Another wider groove is cut above the flange to create the boss that will align the spring.
Then the part is cut off the stock…
…and flipped around to be drilled…
…and tapped with an M10 thread.
Then the part is moved over to the milling machine to complete the remaining features. This process starts with finding the centre with a touch-probe.
Then three clearing holes are drilled in the flange and boss.
After a little cleanup – a finished wrist prototype.
And here, with some very slight dimensional tweaks to adjust the permissible amounts of rotation and translation, is the production wrist part in the final material – AISI 304 stainless steel.
Mmmmmm – shiny 🙂
Next post will be on the piston. Can’t bear the suspense myself.
Houston, we have interlock. “Interlock”?. Interlock is an engineering term which refers to two mechanisms that are mutually dependent. That is, one mechanism must be in a particular state if the other one is to operate and vice versa. A good, reasonably high stakes example of this would be, say, not being about to push the un-docking button while the door of your space capsule is open. There are many ways to achieve interlock, the un-docking button in question may be programmed to do nothing until a certain set of conditions are reached, but in its simplest and, for me, most elegant form, it is achieved through mechanical design and topology. For example: a dangerous machine that requires the operator to activate two separate switches simultaneously, thus ensuring that both of his/her hands are clear of the mechanism. Or the so-called “dead man” switch which must be actively maintained in the on position by the operator in order to keep the engine engaged, thus preventing runaway trains if the operator falls asleep or, er, dies.
At a more this-is-not-rocket-science level, how do you ensure that an electrical device is safe when you remove the cover? Of course, you can put a warning label on it…
…or, you can design the topology such that it limits or eliminates the possibility of error.
Even though the controller for the machine doesn’t have too much to do, it is still a mains-powered device. The two connectors on the bottom row are for power and the solenoid coil for the auto-fill, both of which are mains AC and therefore potentially dangerous. The top row is for the sensors and the interface, which are low voltage DC. The first thing to notice is that the connectors for the two rows are different. There is no way to plug a high voltage plug into a low voltage receptacle or the other way around. The green connector sets themselves are made of up two gendered halves: a female receptacle with male pins and a male plug with female sockets.
The male pins are exposed and could, at least potentially, come into contact with your hand, while the female sockets are completely enclosed by their plastic housing. It is the topology of this paring that determines the way in which it is employed in the design: the male plug with the female socket is the live half of the connection. The male pins in the receptacle cannot be live unless the female plug is in place – and of course, once they are plugged in and are live you can’t touch them.
Finally, the cases are machined with discrete openings for the AC power connectors. This means that the power connectors must pass through the wall of the box when they are assembled and that, conversely, the enclosure cannot be opened, exposing the live circuits inside, if it is plugged in!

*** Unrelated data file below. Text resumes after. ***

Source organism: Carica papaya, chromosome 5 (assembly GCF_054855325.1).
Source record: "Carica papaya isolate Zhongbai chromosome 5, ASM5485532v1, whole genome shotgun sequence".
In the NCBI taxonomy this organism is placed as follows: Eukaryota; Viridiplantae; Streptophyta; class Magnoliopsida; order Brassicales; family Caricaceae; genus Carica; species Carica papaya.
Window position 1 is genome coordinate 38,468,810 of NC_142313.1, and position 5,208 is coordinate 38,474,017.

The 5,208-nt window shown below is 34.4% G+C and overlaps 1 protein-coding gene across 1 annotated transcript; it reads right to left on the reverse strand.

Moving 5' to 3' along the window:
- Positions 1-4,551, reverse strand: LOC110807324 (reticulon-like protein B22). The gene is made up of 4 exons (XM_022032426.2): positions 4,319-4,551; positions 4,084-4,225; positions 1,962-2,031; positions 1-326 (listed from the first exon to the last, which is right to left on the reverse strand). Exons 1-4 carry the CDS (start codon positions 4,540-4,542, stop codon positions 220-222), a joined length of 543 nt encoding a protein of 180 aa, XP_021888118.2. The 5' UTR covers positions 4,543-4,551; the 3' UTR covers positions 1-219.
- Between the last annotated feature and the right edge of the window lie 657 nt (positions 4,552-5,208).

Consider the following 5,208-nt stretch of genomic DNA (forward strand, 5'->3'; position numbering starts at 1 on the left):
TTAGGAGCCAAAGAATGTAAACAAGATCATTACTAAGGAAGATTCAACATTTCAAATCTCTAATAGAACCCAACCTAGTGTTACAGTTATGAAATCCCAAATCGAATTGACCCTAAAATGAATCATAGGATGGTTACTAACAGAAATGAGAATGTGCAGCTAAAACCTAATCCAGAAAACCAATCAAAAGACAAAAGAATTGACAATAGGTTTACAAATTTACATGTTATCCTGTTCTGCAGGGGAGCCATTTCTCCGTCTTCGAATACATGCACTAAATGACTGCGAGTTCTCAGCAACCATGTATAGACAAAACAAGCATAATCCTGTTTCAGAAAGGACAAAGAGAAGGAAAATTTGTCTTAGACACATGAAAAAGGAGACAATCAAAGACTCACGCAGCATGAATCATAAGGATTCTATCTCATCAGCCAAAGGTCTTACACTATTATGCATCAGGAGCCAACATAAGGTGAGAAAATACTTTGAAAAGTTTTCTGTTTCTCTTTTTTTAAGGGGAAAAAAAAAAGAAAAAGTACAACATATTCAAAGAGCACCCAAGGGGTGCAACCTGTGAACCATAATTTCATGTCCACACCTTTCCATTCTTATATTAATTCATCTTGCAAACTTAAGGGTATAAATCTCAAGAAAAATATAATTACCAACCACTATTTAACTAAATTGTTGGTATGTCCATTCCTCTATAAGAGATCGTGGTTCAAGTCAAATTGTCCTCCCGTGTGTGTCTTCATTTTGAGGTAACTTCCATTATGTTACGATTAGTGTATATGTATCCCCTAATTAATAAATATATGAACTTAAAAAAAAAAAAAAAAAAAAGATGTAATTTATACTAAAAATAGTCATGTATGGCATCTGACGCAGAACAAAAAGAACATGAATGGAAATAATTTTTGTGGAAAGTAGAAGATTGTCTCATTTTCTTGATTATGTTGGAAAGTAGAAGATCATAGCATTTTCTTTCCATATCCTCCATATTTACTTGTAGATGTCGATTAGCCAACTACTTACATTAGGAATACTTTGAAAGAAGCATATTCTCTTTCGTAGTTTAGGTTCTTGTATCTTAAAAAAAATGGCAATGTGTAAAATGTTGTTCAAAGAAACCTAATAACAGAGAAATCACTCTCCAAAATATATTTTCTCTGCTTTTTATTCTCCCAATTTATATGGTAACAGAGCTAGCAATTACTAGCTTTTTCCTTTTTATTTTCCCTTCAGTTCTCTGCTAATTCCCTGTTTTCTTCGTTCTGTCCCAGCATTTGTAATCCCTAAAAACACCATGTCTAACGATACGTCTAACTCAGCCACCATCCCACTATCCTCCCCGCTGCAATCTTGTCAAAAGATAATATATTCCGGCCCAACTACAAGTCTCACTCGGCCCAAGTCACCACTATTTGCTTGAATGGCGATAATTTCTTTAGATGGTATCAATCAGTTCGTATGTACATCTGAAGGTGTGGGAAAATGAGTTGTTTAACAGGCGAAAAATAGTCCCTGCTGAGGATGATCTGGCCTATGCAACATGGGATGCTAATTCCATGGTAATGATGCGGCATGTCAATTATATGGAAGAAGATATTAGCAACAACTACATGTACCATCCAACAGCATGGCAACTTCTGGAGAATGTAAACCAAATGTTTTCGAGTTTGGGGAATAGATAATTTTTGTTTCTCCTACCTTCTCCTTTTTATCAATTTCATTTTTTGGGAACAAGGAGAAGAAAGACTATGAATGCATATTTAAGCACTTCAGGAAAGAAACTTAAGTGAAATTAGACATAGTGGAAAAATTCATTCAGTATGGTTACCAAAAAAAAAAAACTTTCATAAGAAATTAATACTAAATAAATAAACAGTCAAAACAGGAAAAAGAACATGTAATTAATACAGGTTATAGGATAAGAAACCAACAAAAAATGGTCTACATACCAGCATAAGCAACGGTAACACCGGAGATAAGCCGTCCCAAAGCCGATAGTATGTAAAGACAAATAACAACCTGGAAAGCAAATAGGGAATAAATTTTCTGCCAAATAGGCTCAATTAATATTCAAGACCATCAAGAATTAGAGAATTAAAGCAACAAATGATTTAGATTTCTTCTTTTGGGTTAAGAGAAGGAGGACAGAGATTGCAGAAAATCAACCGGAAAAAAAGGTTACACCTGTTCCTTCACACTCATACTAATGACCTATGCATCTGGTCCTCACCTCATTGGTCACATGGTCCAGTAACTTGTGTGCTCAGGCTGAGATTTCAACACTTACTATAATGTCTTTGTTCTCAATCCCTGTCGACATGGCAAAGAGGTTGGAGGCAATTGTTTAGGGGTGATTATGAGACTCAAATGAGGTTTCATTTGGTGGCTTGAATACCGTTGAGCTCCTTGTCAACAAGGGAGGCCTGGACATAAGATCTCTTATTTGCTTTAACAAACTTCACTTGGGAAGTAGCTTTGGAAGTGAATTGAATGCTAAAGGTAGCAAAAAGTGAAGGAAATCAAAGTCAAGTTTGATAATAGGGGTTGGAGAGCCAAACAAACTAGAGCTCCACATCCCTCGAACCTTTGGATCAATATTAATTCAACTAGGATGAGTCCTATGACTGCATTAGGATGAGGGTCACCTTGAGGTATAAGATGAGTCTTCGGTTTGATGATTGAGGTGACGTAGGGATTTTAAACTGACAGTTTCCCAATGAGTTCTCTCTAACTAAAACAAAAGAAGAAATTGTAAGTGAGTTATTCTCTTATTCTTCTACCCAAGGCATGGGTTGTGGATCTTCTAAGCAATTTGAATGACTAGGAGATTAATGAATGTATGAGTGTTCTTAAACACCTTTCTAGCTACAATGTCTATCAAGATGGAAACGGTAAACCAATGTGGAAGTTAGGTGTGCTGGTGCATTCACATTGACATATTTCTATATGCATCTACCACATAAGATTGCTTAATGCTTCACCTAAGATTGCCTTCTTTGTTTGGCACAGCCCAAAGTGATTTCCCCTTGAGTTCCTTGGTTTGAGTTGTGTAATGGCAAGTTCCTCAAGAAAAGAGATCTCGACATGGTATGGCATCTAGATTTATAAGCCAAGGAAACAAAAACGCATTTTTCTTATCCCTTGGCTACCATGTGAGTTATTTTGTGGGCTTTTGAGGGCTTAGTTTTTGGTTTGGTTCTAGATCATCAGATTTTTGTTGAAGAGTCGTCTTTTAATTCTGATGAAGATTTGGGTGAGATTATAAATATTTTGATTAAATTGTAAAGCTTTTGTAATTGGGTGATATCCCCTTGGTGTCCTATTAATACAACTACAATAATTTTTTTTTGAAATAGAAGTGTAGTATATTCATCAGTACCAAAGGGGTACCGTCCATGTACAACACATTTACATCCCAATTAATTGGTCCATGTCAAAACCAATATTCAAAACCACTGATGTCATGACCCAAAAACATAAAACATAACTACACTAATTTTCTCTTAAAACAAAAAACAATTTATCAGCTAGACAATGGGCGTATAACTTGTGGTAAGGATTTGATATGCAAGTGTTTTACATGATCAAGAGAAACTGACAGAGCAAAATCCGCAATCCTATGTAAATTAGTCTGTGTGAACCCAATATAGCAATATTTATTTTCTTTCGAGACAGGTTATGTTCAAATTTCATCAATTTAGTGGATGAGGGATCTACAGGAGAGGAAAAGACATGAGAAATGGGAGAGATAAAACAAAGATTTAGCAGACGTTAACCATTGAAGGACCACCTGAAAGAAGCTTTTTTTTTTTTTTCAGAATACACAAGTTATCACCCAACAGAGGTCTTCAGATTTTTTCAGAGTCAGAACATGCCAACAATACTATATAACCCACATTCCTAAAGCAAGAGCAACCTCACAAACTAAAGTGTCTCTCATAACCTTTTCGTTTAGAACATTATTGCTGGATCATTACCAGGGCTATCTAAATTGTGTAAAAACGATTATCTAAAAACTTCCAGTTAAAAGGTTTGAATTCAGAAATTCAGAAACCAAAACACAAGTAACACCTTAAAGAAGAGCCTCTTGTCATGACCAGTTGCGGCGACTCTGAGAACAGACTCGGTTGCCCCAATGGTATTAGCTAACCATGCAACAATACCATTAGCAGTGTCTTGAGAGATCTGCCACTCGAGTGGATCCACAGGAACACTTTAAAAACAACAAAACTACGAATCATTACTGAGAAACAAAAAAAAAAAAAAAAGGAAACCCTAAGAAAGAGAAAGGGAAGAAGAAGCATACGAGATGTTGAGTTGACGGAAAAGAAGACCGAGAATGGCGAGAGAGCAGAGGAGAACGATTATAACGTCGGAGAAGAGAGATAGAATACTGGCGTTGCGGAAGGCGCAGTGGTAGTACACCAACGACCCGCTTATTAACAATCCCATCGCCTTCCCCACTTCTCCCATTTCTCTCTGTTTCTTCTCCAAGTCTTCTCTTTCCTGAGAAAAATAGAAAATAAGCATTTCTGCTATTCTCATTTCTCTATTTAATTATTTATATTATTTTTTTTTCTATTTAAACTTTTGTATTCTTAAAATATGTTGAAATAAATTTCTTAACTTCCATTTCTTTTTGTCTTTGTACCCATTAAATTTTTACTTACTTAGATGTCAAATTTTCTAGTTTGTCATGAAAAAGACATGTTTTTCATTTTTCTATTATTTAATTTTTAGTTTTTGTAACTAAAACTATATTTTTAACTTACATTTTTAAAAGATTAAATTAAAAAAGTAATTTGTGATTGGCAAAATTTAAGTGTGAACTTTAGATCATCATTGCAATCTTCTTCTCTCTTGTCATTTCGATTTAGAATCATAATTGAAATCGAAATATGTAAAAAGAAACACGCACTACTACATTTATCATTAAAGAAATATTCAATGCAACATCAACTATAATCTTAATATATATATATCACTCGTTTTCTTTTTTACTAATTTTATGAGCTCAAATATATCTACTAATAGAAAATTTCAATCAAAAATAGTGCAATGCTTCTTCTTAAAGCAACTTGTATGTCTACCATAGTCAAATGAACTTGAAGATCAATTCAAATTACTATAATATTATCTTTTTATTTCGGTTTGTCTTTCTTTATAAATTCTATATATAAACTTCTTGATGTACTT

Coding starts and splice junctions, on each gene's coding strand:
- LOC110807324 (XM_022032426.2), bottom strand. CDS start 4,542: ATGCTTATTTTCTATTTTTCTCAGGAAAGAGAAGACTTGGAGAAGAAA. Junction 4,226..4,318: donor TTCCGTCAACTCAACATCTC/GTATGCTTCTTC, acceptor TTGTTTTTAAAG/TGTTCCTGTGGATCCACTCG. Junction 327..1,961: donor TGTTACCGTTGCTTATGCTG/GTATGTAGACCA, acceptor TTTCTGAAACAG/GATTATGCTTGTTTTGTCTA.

Of course, that only lasts while those two tiny strips of plastic that increase the genus of the surface topology of the enclosure by two are intact. And all bets are off if you use the machine in the bath; idiot-proof being a relative term.
A small but nonetheless significant milestone was past today: the installation of the boilers! This what the assembly area looked like in the morning:
All of the difficult-to-access-once-the-boiler-is-installed parts are in place and it was time to put make the transition from seemingly random collection of wires and hydraulics into something closer to an actual coffee machine. Imagine!
One small detail that isn’t visible to the naked eye is the low-friction cushion tape that prevents the frame from being damaged by the boiler flange.
Removing the boiler is not an operation that will happen many times over the lifespan of this machine (at least that is the plan), but preventing damage to the paint at a connection adjacent to a(n at least theoretically) consumable gasket is a good idea…
The new results in my ongoing quest for Goldilocks porridge (aka boiler-group thermodynamic interaction and stability, but porridge sounds much better) are in and I have to say that I’m rather pleased.
What are we testing? This is temperature profile of the new boiler with diagonal HX and injector. The boiler and the HX chamber are both made of stainless steel but, unlike the previous Horseshoe HX prototype, the brew reservoir is now bronze (for reference, stainless is roughly 20 times less thermally conductive than copper and copper-based alloys). The diagonal HX configuration eliminates the separation between the HX chamber and the brew reservoir and they both form one single volume of hot water at a lower average temperate than the boiler water. Cold water is injected directly into this volume and the resulting mix, now at a lower temperature, moves on into the group during a shot.
Methodology Methodology is similar to previous tests: the machine was turned on several hours in advance to make sure that everything is at its ultimate idle temperature. The probes are K-type thermocouples placed in the same spots as prior tests – the only difference being that the brew reservoir now has a dedicated threaded thermocouple socket – no more tape coming unstuck or clamps falling off. Shots are simulated by using a flow restricting valve placed on the outlet of the portafilter.